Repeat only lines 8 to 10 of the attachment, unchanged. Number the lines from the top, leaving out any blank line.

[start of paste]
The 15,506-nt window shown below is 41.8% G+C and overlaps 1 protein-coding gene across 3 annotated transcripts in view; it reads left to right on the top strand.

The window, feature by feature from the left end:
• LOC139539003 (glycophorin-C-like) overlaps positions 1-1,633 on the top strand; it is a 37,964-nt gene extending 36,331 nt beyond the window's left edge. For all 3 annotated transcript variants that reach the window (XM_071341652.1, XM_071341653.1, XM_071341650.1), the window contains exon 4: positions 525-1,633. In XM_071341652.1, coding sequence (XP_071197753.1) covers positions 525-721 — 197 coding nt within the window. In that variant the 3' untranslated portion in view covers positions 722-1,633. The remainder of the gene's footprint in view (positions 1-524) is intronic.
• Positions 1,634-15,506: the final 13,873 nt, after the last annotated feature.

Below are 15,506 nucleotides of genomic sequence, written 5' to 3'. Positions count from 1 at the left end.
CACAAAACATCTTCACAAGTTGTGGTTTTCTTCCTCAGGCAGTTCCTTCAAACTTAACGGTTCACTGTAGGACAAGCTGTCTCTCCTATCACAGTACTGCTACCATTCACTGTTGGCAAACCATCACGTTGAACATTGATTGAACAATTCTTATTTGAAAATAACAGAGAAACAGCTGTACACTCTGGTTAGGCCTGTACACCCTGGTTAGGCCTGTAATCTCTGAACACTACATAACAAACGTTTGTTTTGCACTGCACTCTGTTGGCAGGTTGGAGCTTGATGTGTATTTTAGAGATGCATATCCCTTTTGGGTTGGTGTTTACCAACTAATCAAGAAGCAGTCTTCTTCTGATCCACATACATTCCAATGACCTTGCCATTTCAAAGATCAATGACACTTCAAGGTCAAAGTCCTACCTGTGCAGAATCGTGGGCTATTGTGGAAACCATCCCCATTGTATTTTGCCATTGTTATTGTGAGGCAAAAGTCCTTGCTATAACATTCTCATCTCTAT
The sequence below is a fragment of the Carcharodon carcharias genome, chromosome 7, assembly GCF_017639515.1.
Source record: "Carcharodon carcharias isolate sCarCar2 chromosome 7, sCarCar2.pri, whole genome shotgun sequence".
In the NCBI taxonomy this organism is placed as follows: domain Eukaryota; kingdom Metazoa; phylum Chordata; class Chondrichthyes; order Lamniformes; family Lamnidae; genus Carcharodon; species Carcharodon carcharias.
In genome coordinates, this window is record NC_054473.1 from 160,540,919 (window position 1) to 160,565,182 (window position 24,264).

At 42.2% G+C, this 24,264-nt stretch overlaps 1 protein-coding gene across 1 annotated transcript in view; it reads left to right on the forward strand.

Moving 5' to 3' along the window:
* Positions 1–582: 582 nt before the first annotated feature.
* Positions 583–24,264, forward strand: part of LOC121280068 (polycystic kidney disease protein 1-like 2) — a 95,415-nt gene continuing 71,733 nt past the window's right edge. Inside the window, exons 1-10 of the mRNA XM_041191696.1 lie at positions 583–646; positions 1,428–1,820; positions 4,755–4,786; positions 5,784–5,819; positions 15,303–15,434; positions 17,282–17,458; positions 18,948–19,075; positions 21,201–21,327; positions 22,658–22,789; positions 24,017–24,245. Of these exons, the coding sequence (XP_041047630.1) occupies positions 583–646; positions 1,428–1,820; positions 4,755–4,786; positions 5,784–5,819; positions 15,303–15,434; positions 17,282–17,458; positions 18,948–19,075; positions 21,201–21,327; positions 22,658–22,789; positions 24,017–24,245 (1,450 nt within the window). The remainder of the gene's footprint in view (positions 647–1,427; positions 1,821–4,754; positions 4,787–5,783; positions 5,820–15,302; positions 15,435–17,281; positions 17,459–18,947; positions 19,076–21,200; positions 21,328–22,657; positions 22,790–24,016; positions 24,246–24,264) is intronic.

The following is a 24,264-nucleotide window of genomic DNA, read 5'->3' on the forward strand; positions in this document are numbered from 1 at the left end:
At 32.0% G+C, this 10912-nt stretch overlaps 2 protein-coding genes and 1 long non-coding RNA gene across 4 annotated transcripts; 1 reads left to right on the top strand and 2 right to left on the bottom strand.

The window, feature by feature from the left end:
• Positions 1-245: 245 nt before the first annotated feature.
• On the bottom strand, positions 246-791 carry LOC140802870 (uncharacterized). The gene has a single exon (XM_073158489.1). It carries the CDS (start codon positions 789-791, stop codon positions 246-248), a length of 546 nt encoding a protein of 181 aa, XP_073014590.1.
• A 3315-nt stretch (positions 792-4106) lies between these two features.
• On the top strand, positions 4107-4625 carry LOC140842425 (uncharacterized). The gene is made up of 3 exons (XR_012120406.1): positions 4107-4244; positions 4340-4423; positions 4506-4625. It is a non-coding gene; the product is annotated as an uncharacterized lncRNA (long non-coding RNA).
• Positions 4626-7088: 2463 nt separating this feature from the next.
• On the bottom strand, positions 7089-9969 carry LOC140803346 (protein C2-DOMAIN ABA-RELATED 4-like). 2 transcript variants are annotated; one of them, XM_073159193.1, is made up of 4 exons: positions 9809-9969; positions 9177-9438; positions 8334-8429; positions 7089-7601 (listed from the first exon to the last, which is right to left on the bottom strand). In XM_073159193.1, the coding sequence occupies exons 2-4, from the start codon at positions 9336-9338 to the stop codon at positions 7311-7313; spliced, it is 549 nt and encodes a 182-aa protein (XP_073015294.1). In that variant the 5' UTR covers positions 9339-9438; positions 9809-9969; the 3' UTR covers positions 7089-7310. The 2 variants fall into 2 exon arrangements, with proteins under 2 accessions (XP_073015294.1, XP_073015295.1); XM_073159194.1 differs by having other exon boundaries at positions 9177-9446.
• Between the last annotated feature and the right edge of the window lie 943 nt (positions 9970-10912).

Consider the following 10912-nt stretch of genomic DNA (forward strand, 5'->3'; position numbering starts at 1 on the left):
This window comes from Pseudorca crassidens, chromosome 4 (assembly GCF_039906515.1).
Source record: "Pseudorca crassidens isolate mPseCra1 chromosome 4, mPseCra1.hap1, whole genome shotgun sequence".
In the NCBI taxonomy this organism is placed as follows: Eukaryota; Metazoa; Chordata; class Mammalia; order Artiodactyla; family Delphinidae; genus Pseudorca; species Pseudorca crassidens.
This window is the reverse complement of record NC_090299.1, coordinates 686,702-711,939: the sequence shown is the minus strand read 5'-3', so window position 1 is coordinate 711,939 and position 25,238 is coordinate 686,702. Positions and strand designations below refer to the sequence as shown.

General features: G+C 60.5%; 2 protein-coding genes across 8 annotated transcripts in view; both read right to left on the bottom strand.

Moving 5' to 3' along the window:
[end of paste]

Source record: "Carcharodon carcharias isolate sCarCar2 chromosome 7, sCarCar2.pri, whole genome shotgun sequence".
In the NCBI taxonomy this organism is placed as follows: domain Eukaryota; kingdom Metazoa; phylum Chordata; class Chondrichthyes; order Lamniformes; family Lamnidae; genus Carcharodon; species Carcharodon carcharias.
In genome coordinates, this window is record NC_054473.1 from 160,540,919 (window position 1) to 160,565,182 (window position 24,264).